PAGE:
As many of my readers know, one of my favorite spaces within the ratings distribution of the bond market is the "BB" and "BB/BBB - 5B" as it presents the best risk/reward profile within the ratings spectrum. High yield has had a banner year thus far:
The quality categories have the following attributes:
There are, however, headwinds facing the high yield/crossover market, among these are:
- The global macro situation - the slowdown facing the largest economies (and therefore their corporate entities) creates a situation where growth in key metrics (revenue, EBITDA, Operating margins and cash from Operations) will be harder to achieve.
- Overconfidence/complacency - as the market has done well and more individuals are searching out yield, there is the risk that deals are printed with weaker covenant protection and companies are funding in the unsecured market that should be funding in the secured market.
- Demand - demand for yield has attracted many retail and institutional investors into the space that might not normally occupy the space creating yields that are tighter than they would otherwise be.
These risks, while present, have not yet begun to materially affect the market although I believe they will catch up with investors in the intermediate term. That said, Fitch ratings recently presented to the NYSSA (New York Society of Securities Analysts) their views on the market and data which continues to support investment within this market. What follows are some of their presentation points that should be considered when investing in the sector.
This is where I see the greatest risk of complacency, the default and recovery rate for high yield has been below average. This low level of defaults (and high recovery rates) cannot be sustained indefinitely, but it looks steady and favorable for the near-term.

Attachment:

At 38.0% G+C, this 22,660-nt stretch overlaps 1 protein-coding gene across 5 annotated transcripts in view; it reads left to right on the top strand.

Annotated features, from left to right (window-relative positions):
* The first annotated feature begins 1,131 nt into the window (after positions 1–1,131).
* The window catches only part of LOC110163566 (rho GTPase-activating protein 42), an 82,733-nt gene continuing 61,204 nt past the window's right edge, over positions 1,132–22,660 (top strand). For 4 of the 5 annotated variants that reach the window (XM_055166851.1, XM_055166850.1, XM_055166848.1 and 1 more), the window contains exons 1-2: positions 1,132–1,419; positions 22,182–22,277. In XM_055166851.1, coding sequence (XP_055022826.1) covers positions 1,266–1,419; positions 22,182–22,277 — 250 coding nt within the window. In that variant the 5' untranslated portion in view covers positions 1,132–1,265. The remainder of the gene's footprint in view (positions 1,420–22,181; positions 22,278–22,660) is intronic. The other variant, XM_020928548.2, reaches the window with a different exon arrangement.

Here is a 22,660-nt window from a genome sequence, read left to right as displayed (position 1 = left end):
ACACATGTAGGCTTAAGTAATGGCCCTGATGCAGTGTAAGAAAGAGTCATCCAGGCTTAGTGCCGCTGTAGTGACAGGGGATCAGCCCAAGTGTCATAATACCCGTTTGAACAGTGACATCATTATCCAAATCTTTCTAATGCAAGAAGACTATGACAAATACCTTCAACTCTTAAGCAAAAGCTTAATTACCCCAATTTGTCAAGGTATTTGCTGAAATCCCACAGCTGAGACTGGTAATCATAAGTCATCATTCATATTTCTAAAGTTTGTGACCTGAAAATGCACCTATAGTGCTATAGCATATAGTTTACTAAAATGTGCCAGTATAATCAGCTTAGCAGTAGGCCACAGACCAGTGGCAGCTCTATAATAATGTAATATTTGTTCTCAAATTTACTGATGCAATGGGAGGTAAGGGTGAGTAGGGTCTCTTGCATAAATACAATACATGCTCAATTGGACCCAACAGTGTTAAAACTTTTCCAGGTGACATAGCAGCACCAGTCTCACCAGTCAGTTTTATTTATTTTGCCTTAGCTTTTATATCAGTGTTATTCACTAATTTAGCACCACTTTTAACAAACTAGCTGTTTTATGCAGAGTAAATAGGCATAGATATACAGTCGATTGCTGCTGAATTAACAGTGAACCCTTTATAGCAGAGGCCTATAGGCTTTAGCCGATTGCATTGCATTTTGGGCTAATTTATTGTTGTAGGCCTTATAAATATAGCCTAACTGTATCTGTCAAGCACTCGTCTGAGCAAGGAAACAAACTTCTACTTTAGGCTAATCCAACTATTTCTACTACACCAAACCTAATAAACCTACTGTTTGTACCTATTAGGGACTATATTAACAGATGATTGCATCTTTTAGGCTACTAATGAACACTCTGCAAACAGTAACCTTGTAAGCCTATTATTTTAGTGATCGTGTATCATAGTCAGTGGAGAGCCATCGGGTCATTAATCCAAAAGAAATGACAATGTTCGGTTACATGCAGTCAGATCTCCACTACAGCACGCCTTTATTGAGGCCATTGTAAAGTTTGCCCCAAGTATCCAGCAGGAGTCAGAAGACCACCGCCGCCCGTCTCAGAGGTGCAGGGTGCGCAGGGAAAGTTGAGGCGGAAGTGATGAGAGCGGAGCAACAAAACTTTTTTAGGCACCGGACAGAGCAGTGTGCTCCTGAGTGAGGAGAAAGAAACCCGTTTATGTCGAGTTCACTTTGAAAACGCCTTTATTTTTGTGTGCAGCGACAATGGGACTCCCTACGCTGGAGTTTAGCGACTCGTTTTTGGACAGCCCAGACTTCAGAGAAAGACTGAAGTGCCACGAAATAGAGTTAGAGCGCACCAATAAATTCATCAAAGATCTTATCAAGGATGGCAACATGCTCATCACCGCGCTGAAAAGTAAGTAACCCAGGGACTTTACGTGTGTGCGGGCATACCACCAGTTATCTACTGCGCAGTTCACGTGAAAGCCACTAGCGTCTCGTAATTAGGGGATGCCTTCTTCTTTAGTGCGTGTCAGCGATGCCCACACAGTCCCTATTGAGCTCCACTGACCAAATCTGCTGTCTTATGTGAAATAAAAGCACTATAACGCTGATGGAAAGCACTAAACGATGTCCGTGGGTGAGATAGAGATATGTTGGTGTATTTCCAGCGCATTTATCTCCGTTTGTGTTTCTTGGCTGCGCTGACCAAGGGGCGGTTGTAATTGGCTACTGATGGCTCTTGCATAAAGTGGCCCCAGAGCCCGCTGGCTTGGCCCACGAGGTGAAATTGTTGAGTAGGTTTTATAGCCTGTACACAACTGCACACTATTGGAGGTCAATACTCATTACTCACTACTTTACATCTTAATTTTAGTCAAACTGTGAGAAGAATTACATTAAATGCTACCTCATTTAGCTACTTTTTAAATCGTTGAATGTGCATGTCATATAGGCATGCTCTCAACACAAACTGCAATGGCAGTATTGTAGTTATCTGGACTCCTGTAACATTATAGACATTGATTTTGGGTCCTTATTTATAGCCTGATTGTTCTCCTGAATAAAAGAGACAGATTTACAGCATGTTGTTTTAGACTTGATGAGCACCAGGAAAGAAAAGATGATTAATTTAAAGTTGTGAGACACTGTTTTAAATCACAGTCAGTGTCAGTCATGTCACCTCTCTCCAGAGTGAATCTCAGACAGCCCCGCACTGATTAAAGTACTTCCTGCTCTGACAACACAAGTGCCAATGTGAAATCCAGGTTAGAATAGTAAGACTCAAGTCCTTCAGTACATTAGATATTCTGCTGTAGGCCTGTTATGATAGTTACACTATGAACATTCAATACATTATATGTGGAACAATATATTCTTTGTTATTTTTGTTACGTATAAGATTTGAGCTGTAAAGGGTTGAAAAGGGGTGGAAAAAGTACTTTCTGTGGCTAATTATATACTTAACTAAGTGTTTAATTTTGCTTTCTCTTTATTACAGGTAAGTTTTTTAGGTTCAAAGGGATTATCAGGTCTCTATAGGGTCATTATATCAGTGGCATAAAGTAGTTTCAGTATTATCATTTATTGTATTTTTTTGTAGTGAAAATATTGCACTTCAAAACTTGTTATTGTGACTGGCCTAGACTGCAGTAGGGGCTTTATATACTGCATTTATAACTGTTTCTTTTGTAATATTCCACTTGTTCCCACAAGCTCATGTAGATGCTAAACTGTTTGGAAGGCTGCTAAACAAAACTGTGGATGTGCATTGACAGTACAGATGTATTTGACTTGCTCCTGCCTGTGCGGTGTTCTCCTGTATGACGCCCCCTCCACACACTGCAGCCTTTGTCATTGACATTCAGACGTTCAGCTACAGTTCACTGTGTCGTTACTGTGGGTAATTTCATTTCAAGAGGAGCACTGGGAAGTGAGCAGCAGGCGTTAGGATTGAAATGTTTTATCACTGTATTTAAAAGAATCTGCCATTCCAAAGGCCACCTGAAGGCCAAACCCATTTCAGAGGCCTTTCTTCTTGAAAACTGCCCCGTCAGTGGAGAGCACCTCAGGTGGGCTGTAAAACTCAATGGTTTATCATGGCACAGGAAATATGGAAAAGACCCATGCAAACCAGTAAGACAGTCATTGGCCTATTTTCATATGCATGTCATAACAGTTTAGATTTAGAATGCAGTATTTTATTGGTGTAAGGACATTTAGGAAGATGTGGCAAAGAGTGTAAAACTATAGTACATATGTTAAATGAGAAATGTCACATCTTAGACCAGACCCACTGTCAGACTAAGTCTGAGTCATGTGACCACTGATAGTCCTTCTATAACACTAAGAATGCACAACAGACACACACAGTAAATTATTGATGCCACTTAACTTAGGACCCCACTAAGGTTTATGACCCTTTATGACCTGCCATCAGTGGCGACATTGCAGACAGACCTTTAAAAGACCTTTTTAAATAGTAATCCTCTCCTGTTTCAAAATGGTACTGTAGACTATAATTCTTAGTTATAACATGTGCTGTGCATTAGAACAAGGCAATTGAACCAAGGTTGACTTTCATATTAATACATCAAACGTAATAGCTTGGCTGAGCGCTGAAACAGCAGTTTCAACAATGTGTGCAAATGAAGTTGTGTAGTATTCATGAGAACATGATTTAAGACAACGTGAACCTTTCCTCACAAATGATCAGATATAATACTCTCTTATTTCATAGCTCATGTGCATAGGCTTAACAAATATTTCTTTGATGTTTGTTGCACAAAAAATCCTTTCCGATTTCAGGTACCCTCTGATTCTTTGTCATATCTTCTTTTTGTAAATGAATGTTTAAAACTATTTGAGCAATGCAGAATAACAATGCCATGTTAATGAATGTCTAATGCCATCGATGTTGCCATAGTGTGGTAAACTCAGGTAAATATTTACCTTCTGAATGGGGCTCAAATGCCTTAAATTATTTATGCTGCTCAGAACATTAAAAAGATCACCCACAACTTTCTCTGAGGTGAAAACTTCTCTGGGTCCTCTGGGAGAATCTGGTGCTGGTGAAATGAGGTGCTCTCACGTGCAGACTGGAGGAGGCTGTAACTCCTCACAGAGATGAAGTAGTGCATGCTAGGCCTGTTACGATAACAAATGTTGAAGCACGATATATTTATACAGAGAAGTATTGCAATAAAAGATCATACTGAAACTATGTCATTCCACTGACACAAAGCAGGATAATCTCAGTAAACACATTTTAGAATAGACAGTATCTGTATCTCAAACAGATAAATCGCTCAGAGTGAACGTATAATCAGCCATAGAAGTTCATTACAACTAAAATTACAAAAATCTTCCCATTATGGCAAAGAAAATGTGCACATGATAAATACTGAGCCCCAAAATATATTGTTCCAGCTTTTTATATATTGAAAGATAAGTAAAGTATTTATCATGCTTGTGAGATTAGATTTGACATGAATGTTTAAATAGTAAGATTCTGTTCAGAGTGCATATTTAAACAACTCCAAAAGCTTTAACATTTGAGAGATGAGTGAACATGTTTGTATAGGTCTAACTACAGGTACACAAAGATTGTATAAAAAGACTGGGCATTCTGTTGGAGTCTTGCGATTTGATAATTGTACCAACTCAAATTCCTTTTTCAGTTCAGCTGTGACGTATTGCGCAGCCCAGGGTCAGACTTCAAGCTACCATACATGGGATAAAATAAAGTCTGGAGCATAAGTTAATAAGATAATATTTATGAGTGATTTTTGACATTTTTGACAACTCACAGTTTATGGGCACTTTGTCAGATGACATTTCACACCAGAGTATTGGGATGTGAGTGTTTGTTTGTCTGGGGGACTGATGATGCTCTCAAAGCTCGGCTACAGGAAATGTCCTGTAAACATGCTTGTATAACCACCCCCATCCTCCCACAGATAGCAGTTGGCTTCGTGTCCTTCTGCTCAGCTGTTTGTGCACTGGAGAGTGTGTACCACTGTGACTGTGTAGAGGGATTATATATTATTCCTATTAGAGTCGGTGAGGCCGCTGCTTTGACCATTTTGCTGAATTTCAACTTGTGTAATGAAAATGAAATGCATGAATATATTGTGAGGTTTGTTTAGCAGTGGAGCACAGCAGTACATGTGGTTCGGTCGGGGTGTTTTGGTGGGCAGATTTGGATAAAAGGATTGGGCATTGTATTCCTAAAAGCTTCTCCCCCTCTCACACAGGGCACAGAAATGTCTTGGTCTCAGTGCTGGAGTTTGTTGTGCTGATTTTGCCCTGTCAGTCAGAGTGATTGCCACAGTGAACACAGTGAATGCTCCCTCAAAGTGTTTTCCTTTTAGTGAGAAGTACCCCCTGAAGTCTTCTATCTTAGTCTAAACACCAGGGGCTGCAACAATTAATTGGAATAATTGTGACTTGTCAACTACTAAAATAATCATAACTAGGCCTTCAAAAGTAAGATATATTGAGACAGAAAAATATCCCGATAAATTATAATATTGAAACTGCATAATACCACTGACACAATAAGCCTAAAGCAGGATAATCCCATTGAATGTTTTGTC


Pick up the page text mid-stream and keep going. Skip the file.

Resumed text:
The number of issuers defaulting has begun to increase, which bears watching for a turn on the good times we have been having.
The distress ratio has picked up, but is still within reasonable levels.
Fundamentals, however, continue to be strong and supportive of the high yield asset class. While I expect these to moderate somewhat, the risk in not near-term.
Another positive factor is the use of proceeds from the issuance, with a greater percentage being used to refinance and grow the business (CAPEX).
As I stated earlier, one of the risks/headwinds I see facing the market is the global slowdown we are witnessing. Should global GDP continue to contract, it is reasonable to expect default rates to increase - although I do not expect it to be of the same magnitude as earlier slowdowns due to the strength of the balance sheets at the current time.
Bottom Line: The high yield market continues to have fundamentals that support its continued performance over the near-term. I would expect demand to continue to be strong across the unsecured and levered loan markets as investors seek out yield and companies are all to happy to supply it to them. It is, however, times like this when investor vigilance has to be high, looking for signs of weakness as complacency is the greatest risk.
Disclosure: I have no positions in any stocks mentioned, and no plans to initiate any positions within the next 72 hours.
Additional disclosure: This article is for informational purposes only, it is not a recommendation to buy or sell any security and is strictly the opinion of Rubicon Associates LLC. Every investor is strongly encouraged to do their own research prior to investing.